Designing the modern farmhouse
The traditional farmhouse has stood the test of time; with smart design and siding from AIA partner James Hardie, yours will as well
There’s a reason the traditional farmhouse style is still trending after hundreds of years. It’s simple, stylish, smart, and centered on sustainable design. Incorporate modern details and you’ve likely got a home style that will stick around another century.
In situ studio—known for their contemporary, sustainable work—created a lean, modern, 2,939-square-foot home with all the flow of a traditional farmhouse in Rolesville, North Carolina.
“Farmhouses around North Carolina are some of the most beautiful structures we have, and Raleigh has a rich modernist tradition,” says Matthew Griffith, AIA, principal at in situ studio. During their first site visit to their client’s 40 acres of working farmland outside of Raleigh, the team knew exactly where the home would sit. “Off the main road, tucked behind a slight rise of land, where there was a strip of forest that overlooks a stream,” Griffith says.
Keeping their modern farmhouse private was a priority for the clients, a young couple with two children. The acreage will soon be home to an organic U-Pick produce farm, so the family wanted separation between the public and their home.
Melding modern and traditional DNA
Like most traditional farmhouses, the format of the house telescopes out the back, with two stories in front and one in back. The wrapped porch’s main exposure faces south for airflow, and the exterior is clad in clean, simple lap siding.
“We incorporated all of the traditional farmhouse qualities that have lasted for hundreds of years.” Griffith says. “But upon closer inspection, the modern DNA appears.” You can see it in the thinness of everything—the columns, the overhangs, the siding, all of which add to a polished, crisp look.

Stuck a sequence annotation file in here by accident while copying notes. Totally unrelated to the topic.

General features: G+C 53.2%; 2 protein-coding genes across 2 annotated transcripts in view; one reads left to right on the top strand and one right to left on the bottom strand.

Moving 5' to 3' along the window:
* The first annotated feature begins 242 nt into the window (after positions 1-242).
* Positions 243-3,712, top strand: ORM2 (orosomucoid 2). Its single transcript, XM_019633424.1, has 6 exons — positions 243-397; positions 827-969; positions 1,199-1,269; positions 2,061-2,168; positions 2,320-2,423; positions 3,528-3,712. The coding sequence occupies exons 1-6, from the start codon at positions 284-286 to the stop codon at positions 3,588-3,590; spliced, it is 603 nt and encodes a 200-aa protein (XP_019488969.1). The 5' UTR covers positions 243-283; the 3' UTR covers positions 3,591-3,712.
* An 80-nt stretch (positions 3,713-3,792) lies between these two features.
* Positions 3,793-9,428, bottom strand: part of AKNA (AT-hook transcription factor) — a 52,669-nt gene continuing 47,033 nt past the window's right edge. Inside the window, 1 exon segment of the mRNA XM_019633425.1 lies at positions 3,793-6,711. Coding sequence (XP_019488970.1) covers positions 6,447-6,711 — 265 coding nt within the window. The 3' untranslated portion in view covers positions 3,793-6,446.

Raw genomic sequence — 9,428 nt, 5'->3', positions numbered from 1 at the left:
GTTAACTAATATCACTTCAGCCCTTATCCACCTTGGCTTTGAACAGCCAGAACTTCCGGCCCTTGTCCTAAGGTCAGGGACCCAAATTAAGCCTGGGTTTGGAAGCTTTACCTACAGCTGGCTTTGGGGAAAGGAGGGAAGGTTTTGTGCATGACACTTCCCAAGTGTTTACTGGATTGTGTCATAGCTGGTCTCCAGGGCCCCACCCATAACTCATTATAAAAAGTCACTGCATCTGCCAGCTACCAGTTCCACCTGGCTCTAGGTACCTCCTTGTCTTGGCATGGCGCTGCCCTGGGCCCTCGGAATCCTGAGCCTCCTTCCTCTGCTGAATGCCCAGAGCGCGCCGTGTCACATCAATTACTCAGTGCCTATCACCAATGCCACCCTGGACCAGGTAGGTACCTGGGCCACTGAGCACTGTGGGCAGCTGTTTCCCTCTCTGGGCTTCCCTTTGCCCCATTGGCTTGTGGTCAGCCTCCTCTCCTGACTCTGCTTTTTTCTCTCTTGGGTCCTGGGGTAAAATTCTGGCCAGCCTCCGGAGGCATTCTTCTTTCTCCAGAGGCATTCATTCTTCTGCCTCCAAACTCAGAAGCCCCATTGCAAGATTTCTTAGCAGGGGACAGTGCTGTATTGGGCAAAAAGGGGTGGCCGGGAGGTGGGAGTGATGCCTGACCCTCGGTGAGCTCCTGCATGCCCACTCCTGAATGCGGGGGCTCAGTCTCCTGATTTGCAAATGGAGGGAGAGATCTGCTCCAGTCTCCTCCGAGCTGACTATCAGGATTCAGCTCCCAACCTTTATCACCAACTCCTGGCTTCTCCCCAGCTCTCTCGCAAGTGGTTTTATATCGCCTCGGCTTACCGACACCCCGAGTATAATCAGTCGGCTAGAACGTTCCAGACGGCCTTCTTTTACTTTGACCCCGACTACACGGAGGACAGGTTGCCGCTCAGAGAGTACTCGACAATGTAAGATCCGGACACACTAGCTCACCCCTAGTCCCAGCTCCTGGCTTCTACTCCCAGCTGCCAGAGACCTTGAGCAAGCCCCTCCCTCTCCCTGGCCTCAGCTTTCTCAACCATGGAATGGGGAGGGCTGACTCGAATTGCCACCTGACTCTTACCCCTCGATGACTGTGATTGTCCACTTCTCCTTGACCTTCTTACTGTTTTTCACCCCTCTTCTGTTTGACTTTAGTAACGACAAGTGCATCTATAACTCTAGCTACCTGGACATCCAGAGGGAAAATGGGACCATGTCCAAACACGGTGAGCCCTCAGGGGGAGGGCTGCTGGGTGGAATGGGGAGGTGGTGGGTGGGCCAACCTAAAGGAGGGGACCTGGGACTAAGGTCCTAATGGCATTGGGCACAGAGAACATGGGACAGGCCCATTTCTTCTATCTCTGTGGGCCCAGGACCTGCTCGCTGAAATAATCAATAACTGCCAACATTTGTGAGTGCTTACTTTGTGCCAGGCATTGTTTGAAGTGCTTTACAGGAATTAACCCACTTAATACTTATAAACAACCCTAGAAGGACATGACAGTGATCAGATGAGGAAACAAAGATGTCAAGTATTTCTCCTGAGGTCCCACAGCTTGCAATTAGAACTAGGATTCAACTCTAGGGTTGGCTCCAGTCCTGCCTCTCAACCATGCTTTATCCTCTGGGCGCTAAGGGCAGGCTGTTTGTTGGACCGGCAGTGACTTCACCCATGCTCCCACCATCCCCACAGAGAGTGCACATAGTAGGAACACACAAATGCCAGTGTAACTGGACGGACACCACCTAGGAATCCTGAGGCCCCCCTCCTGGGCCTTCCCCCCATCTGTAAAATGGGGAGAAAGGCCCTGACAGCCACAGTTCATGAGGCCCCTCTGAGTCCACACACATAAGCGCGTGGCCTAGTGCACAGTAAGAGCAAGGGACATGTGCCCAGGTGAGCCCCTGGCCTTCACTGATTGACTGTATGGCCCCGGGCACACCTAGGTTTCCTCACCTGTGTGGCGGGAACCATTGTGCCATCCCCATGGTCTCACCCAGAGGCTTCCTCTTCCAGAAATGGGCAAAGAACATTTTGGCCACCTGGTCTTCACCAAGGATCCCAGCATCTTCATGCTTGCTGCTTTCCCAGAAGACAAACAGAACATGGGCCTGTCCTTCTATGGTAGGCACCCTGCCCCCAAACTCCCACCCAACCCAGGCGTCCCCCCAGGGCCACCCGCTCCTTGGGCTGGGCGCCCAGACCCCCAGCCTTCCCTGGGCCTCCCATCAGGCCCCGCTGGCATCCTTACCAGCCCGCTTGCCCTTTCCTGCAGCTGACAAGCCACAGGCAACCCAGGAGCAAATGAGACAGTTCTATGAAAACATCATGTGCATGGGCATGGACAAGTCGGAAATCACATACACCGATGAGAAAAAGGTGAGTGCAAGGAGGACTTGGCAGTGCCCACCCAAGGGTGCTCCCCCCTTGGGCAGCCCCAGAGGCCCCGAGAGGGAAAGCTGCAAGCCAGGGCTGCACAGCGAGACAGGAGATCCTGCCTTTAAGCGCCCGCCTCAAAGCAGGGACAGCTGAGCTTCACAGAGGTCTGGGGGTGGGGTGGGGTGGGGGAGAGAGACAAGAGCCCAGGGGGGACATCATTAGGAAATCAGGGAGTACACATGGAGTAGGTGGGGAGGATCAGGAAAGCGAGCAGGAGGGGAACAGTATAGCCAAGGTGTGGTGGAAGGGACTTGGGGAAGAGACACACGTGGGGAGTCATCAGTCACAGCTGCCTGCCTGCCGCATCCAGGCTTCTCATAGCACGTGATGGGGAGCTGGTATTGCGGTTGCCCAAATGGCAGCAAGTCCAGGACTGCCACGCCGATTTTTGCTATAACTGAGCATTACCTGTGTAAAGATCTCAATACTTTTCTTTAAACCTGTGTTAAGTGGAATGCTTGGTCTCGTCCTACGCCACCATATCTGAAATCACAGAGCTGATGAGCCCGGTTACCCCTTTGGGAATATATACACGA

Looking at the standing seam metal roof with oversized overhangs—measuring anywhere from 3.5 to 6 feet in length, with a 1x6 fascia—shows that they are much longer and thinner than traditional farmhouse overhangs. Designed with North Carolina climate in mind, the large, sturdy eaves help to protect against heavy snow, solar exposure and wind-driven rain. The exterior siding—5/16-inch thick HardiePlank lap siding in a 6-inch exposure with mitered corners with no trim—sleekly wraps around the home.
Some windows fill entire walls and skylights are carved into the gabled roof forms. Each one purposely designed to admit enough natural light so there’s no need for artificial light during the day. But more than that, he says, the window placement is about form and space in the home.
“In a traditional farmhouse, each room would have a window punched through middle of the wall,” Griffith says. “This house has a much more modern understanding of how you make openings and why.”
Each story tells a story
The modern farmhouse is always two stories tall. The front houses the public spaces and the two kids' bedrooms upstairs. The lower back of the home accommodates the master suite with a private deck and steps down a story to the basement, guest room, and playroom, with a private patio that leads to the woods.
Connecting all three levels and providing a full visual sweep of the interior is the stairwell, the spine of the home. It starts up in the kids’ rooms and leads down to the landing in the kitchen and living room, ending in the basement playroom—ideal for keeping tabs on the entire family.
Upstairs, in the kids’ room, the little ones can peer out the 6-foot by 6-foot window and see the perfectly framed large red oak tree that grows in the front field of the property. Much like a hundred years ago, the modern farmhouse is designed with the land in mind.
With the incorporation of thoughtful modern elements, traditional farmhouses like these assert a renewed sense of style. The merge of historical and innovative design makes it tough to tire of a style that just feels like home.
For more on HardiePlank siding, visit jameshardie.com.
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Richard Leo Johnson